Reusable nappies and baby wipes – the verdict

You may have noticed that this blog has been quiet for a while. Well that’s what having your first child does to you! The sleepless nights did allow me to catch-up on all eight series of Game Of Thrones though, so it’s not all bad.

Anyway, little Charlie is now 12 weeks old and it felt like the right time to report back on how our reusable nappy and baby wipe missions are going (see previous blog for context).

I’m sorry to say that it has all been a miserable failure.

Nah, only joking. Both have actually been a great success. Let’s take the wipes first.

Reusable baby wipes

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A Washable Wipes Kit

The Cheeky Wipes (other brands are available) – essentially small squares of material with a before and after box – are a no-brainer. One wipe goes way further than a baby wipe, they are softer on the baby’s skin and they can be washed and reused over and over. By my calculations we’ve already saved over 2,500 wipes from going in the bin / down the loo in 12 weeks (4 per nappy change and 8 nappy changes a day). By the time he is two and a half years old, we’ll have saved over 20,000 wipes.

One recommendation though, go for the colourful microfibre wipes not the white, cotton ones. The former dry fast on a drying rack and retain their bright colours. The latter turn yellow once they have encountered baby poo and become a bit abrasive if not tumble-dried (undermining the energy-saving benefits).


Reusable nappies

The reusable nappies have also been a success.

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Charlie rocking his super cool reusable nappy

Before Charlie was born, we used the questionnaire on the The Nappy Lady website and advice from a few of our friends to identify a couple of nappy types that might work for us. We started by buying two of each of these and giving them a go once he arrived. This turned out to be a good idea, as we – and Charlie – much preferred one type to the other.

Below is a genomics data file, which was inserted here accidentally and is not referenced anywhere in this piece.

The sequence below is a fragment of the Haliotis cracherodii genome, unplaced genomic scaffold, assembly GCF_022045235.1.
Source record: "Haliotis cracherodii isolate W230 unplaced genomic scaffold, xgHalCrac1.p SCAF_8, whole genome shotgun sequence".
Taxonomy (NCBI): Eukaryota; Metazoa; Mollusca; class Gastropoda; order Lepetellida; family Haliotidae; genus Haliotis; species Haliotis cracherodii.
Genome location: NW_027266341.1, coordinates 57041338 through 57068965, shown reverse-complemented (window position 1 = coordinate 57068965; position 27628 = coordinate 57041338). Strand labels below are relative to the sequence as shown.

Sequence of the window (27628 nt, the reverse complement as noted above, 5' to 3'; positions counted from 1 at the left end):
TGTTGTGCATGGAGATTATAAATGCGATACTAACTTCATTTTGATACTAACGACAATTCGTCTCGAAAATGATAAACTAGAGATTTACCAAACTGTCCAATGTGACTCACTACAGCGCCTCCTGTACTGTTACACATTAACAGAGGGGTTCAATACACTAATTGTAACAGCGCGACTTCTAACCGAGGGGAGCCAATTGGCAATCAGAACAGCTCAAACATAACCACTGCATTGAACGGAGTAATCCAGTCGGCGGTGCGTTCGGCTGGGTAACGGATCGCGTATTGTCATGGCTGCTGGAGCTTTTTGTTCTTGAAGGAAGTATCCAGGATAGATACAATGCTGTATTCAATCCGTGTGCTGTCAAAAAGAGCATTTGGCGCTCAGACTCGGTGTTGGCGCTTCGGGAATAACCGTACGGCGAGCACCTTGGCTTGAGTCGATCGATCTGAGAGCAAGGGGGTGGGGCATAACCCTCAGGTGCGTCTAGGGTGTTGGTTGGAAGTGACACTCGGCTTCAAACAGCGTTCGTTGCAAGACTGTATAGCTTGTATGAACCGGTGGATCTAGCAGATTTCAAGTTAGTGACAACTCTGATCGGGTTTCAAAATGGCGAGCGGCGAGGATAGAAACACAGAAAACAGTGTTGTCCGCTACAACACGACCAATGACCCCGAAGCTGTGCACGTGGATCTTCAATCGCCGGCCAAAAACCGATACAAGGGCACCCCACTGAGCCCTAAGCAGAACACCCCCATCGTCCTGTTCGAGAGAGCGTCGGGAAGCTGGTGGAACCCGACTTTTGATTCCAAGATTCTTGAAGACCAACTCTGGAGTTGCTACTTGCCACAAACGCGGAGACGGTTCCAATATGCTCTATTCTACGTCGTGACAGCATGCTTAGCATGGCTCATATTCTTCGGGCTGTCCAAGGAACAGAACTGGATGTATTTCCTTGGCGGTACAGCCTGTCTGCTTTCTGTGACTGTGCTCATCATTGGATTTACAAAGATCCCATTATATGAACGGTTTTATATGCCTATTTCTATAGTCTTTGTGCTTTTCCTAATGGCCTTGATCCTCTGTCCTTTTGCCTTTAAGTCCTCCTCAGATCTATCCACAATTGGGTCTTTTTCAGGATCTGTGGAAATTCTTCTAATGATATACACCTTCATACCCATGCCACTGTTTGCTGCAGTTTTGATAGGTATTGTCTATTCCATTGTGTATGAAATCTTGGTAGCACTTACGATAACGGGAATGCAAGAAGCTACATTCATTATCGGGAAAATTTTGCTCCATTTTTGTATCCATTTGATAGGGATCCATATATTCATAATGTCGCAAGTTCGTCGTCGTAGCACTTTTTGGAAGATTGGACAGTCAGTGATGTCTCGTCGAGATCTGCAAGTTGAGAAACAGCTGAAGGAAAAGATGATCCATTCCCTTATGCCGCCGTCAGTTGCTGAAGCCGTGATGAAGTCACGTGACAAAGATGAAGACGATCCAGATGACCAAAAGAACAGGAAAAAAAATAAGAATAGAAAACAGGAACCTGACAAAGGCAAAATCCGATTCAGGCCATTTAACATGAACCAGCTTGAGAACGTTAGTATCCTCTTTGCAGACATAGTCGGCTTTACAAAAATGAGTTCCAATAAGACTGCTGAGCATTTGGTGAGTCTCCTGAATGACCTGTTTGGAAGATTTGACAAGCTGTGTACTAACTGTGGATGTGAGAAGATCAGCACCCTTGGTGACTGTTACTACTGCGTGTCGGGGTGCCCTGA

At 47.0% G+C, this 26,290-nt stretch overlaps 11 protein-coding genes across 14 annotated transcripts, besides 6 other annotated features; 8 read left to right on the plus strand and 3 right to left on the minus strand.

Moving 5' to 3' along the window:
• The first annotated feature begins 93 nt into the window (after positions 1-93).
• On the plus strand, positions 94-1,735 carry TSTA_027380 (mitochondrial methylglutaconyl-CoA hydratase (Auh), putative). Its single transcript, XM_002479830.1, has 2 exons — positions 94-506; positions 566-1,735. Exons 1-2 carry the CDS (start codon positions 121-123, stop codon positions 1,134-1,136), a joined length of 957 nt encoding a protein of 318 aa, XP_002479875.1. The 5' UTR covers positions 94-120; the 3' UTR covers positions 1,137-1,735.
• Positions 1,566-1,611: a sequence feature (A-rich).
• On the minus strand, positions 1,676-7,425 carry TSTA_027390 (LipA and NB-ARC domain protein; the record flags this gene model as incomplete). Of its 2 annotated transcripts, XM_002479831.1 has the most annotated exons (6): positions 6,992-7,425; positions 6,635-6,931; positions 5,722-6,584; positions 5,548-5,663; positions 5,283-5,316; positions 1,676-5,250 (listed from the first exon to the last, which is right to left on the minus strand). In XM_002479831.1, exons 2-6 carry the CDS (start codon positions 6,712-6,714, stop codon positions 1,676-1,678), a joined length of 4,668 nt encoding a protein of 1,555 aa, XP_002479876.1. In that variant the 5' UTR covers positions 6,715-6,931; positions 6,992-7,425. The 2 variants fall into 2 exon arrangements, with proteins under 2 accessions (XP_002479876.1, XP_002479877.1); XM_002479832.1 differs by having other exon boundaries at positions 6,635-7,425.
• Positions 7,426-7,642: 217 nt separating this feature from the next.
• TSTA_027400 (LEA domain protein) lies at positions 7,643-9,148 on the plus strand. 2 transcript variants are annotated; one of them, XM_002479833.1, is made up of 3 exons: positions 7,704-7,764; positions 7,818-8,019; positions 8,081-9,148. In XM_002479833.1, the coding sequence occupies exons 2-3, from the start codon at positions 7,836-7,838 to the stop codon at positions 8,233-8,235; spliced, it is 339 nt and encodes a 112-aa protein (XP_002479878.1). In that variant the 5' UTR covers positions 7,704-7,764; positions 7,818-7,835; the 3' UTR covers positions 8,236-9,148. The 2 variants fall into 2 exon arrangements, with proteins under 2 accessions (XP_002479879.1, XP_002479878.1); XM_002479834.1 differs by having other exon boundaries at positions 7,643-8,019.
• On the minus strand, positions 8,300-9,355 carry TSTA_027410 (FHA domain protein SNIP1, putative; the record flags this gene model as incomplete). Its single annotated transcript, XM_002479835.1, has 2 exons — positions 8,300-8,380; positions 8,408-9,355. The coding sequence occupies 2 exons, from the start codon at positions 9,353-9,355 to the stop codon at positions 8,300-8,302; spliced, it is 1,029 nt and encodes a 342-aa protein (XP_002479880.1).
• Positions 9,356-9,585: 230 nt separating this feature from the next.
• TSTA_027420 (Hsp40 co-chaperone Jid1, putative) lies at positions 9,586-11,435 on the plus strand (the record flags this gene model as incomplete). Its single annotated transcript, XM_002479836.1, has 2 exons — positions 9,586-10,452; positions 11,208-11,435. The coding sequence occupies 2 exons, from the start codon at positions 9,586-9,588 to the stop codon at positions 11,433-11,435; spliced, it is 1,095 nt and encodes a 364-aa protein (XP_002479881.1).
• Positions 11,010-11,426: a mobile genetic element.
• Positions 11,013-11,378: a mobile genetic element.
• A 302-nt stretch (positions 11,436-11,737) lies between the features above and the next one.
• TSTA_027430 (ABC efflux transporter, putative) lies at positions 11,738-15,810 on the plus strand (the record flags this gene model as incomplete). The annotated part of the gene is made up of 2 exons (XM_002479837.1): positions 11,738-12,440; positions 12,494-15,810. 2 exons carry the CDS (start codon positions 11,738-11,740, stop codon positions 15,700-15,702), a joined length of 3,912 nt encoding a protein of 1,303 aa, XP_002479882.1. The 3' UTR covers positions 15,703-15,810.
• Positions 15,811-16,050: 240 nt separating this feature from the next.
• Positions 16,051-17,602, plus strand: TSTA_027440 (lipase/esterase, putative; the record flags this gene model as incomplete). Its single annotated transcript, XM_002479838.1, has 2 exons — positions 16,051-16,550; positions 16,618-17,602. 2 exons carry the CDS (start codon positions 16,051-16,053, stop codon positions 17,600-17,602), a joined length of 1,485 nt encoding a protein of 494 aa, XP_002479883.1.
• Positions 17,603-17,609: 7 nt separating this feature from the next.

12 weeks on and we have gradually been buying more and more – we now have ten in circulation. They are just as simple to put on as disposable nappies and on the whole do a better job at containing the regular poo explosions than their throw-away cousins (sorry, newborn parents just love to talk about poo).

Having more of them has actually reduced both the chores and the environmental impact. We now have a nappy bucket, which takes about 48 hours fill up and then we do one 60-degree wash overnight with all the dirty nappies and wipes. Both have mesh bags, so you don’t need to touch any of the contents. They are dry and ready to use again by mid afternoon the following day.

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Reusable nappies drying quickly overnight

One of the things that has helped us to embrace reusables is not being too militant about it. We do also have biodegradable Kit and Kin nappies (the brainchild of former Spice Girl Emma Bunton!) and biodegradable nappy bags that we use as well (though see previous blog for issues with biodegradable nappies). We’ve found these particularly useful for holidays and when we are out and about. 

So long as you are using your reusables enough to make the environmental and financial investment worthwhile, then every single time you are doing so you are keeping a nappy out of landfill. Doing the sums, we have already saved around 450 nappies (assuming 8 nappies a day for 8 weeks to account for using the biodegradable ones too). At this rate, we’ll avoid using over 4,000 disposable nappies over the next two and a half years.

One word of warning, we had a big baby (8lb, 13oz – Sarah you are amazing!) so the reusables just about fitted him from the start. For a smaller baby it may make sense to wait a few weeks until they have grown a bit and the number of nappy changes has reduced. Buying lots of reusable nappies that will only fit for a few months is not good for the environment (unless you plan to use them again for other children or sell them on).

These successes got me thinking about what other ways there are to embrace the circular economy and be more sustainable with a baby. More on that to come next month…